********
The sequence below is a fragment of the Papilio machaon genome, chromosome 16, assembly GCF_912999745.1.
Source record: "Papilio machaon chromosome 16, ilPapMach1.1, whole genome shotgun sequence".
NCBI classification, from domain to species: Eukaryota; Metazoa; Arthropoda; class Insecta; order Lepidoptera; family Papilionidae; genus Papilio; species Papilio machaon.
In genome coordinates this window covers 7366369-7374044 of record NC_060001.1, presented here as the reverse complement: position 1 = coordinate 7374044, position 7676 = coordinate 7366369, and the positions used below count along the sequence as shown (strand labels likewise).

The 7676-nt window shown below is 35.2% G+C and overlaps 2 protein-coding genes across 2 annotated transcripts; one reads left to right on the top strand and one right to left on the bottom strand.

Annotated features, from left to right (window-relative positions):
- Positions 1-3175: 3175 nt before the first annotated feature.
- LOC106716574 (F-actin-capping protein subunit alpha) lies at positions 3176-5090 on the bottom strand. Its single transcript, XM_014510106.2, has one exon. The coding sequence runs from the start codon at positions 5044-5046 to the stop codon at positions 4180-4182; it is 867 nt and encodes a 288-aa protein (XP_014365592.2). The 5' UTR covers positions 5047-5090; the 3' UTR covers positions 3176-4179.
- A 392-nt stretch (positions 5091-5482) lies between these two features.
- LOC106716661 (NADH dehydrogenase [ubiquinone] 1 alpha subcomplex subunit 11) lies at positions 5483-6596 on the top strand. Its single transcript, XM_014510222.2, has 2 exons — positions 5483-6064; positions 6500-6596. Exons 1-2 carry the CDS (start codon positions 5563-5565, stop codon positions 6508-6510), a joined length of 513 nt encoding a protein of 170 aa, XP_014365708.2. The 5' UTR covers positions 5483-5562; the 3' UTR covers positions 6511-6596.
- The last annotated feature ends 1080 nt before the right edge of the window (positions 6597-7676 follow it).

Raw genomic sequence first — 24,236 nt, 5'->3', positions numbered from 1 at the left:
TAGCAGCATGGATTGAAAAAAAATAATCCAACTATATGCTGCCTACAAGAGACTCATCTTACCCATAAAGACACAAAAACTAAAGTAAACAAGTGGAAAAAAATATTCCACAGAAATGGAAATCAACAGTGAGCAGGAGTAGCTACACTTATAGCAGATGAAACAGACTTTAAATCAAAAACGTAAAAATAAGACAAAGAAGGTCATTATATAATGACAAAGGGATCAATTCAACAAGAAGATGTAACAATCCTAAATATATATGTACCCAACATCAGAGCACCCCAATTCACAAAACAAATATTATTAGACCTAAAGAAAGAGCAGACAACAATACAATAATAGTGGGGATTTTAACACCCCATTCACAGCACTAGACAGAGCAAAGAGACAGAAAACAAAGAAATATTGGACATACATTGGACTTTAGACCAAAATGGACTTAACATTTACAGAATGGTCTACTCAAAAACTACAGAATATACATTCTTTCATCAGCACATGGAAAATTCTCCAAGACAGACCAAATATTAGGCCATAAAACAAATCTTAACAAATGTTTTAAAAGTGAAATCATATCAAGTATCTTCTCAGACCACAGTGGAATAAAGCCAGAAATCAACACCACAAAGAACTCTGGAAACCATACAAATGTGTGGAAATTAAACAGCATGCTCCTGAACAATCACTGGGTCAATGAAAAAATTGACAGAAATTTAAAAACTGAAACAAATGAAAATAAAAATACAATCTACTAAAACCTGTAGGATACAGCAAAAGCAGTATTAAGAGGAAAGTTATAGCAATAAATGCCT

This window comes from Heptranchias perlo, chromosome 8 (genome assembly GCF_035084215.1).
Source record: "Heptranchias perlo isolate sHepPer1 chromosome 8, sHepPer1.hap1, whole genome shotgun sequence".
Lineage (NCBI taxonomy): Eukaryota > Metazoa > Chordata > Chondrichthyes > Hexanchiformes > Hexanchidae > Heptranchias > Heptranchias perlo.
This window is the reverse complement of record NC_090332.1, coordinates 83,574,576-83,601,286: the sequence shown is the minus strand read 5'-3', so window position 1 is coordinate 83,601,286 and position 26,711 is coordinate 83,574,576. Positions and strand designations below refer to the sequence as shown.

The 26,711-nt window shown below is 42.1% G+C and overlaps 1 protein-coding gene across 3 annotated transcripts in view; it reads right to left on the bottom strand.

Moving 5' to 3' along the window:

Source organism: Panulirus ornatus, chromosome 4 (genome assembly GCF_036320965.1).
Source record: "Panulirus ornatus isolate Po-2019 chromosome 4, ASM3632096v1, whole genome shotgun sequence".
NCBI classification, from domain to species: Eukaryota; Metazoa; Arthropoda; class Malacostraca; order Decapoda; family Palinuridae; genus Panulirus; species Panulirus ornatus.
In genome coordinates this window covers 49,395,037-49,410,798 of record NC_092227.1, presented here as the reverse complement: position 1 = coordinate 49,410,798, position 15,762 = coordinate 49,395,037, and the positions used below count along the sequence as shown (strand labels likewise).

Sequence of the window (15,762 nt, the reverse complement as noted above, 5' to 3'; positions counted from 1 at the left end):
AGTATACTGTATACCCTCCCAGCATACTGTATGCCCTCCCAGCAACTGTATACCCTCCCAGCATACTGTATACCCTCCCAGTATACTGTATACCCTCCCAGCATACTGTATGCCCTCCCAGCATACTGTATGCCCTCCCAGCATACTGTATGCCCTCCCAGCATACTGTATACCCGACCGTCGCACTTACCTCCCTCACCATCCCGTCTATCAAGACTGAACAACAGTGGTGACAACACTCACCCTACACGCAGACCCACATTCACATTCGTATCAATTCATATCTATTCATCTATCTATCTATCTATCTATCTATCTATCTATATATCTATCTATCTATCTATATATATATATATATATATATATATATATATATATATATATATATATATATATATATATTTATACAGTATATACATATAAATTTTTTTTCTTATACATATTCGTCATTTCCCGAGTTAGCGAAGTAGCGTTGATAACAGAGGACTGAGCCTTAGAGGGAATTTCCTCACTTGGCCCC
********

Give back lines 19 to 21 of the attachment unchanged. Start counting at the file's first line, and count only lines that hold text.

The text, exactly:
Moving 5' to 3' along the window:

Source organism: Panulirus ornatus, chromosome 4 (genome assembly GCF_036320965.1).
Source record: "Panulirus ornatus isolate Po-2019 chromosome 4, ASM3632096v1, whole genome shotgun sequence".